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Tim Gollish

Neuroscience Symposium
Kamermans Group

The Neuroscience Symposia are organized weekly by the Netherlands Institute for Neuroscience. The presentations are given by researchers from the institute or by guest speakers. The title and content of the symposium is usually made known in the week prior to the presentation.

Colloquium room – Netherlands Institute for Neuroscience

4:00 pm – The versatile retina: From linear receptive fields to nonlinear feature extraction
4:45 pm – Discussion & drinks

 

Abstract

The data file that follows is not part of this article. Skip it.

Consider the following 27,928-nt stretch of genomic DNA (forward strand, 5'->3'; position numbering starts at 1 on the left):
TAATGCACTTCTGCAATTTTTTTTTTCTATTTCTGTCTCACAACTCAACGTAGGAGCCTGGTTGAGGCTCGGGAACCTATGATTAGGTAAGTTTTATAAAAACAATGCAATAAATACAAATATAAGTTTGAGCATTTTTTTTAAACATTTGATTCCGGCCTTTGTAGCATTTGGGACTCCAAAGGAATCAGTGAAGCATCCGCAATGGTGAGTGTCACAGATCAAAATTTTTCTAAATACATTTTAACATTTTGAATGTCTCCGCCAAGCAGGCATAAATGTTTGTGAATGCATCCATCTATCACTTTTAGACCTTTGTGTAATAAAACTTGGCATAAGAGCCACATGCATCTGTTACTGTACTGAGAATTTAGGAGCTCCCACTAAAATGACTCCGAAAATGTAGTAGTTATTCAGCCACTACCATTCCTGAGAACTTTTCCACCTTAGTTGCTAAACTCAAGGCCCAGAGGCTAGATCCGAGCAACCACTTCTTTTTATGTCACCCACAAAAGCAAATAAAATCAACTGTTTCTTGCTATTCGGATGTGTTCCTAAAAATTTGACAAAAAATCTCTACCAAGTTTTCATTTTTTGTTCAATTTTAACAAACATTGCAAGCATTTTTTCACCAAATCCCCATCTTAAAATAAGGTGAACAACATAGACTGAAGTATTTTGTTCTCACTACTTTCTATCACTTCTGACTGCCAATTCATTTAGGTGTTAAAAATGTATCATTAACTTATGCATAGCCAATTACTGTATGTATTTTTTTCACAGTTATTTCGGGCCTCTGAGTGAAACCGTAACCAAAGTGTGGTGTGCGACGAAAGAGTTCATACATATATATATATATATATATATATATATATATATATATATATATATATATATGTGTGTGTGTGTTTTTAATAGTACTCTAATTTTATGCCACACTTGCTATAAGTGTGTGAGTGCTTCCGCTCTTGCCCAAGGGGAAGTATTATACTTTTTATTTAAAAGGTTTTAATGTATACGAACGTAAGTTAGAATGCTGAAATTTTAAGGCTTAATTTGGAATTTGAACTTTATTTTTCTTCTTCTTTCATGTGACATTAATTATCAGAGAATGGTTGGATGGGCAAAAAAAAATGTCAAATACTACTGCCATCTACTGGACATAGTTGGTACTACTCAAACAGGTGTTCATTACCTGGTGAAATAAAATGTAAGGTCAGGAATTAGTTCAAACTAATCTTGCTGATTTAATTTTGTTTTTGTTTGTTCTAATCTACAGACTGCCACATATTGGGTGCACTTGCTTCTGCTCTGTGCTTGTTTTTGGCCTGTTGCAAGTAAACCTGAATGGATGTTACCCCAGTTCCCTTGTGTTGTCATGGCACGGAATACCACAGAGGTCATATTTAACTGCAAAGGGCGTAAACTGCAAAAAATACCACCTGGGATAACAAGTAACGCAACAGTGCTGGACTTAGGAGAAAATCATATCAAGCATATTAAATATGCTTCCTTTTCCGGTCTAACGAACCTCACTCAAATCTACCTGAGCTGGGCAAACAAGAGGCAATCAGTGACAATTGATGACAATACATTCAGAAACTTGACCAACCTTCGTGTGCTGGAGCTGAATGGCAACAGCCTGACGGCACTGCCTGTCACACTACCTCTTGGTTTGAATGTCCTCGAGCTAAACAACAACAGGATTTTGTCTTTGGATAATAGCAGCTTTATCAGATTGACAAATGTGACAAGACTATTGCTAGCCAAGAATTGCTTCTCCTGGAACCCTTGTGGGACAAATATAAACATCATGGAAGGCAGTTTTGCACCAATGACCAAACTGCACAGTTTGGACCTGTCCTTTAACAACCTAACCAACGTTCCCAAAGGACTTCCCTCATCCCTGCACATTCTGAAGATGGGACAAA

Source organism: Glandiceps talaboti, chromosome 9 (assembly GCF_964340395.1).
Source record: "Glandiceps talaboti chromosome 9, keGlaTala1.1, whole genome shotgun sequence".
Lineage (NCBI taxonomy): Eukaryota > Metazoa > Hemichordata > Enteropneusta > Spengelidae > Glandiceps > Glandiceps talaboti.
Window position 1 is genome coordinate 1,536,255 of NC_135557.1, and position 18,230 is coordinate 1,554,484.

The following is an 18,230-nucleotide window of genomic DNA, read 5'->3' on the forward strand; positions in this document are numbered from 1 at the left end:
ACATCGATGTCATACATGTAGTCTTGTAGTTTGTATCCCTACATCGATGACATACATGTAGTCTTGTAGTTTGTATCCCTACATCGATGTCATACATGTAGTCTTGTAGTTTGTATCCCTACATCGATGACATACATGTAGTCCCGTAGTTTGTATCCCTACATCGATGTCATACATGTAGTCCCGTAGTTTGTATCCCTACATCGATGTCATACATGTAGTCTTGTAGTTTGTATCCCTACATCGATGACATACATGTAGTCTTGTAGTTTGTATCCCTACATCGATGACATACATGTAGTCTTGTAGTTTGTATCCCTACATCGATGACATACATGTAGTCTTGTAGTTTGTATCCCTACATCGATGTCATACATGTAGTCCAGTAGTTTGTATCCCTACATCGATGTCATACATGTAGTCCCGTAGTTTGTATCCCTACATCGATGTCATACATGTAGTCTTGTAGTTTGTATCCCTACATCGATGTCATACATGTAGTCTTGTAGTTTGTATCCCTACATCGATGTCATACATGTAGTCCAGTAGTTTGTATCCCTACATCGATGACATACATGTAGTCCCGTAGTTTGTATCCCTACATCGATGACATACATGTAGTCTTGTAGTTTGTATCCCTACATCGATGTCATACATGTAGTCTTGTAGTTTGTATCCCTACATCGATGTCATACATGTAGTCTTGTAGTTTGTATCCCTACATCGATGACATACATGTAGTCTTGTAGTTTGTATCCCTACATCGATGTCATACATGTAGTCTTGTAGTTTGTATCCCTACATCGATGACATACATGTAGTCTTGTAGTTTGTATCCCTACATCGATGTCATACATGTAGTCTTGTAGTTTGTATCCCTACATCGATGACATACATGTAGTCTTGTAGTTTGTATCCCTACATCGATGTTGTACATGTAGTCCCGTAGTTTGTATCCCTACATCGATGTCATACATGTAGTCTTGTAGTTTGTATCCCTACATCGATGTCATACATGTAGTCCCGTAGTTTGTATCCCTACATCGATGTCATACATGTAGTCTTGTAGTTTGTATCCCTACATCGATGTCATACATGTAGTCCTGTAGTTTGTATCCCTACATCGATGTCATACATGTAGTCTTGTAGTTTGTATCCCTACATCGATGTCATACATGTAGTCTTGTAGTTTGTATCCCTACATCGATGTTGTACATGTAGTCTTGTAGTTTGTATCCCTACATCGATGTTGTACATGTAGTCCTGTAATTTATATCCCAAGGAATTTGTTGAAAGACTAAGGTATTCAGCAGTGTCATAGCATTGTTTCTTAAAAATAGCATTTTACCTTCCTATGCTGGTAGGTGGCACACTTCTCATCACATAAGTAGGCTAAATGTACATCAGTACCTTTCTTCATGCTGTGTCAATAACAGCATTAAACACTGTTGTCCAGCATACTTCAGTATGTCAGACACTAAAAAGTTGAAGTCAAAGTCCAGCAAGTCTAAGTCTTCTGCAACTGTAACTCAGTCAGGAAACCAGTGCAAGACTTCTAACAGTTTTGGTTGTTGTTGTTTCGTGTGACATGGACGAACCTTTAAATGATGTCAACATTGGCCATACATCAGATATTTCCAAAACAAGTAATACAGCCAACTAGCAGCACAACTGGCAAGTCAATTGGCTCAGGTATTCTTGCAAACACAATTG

The neural network of the retina is the first stage of visual processing. It is a complex network of more than 50 cell types that segregates the visual input into about 20-30 parallel channels of information. These channels correspond to different types of retinal ganglion cells, which are the output neurons of the retina. Despite this complexity, the classical view of the retina’s function is that of a fairly simple filtering and transmission device, which provides some adaptation as well as contrast enhancement and otherwise passes on information about local illumination for processing by downstream brain areas. Over recent years, however, it has become apparent that many information channels in the retina do not comply with this simple picture. In this talk, I will discuss examples from the work in my lab that show how analyzing retina responses to naturalistic stimuli, such as natural images or eye-movement-like image shifts, can reveal complex, nonlinear processing in the retina. The nonlinear operations allow different types of retinal ganglion cells to represent specific visual features. A recently observed example is the sensitivity of certain ganglion cells to the recurrence of spatial stimulus patterns across eye movements. Furthermore, we find that populations of direction-selective retinal ganglion cells encode information about eye-movement-like motion signals in the activity differences within the population rather than independently in the activity of individual cells. These examples contribute to a new, emerging view of the retina as a versatile processing device that – besides linear filtering, adaptation, and contrast enhancement – also contains nonlinear functions, which allow the extraction of specific visual features by populations of retinal ganglion cells.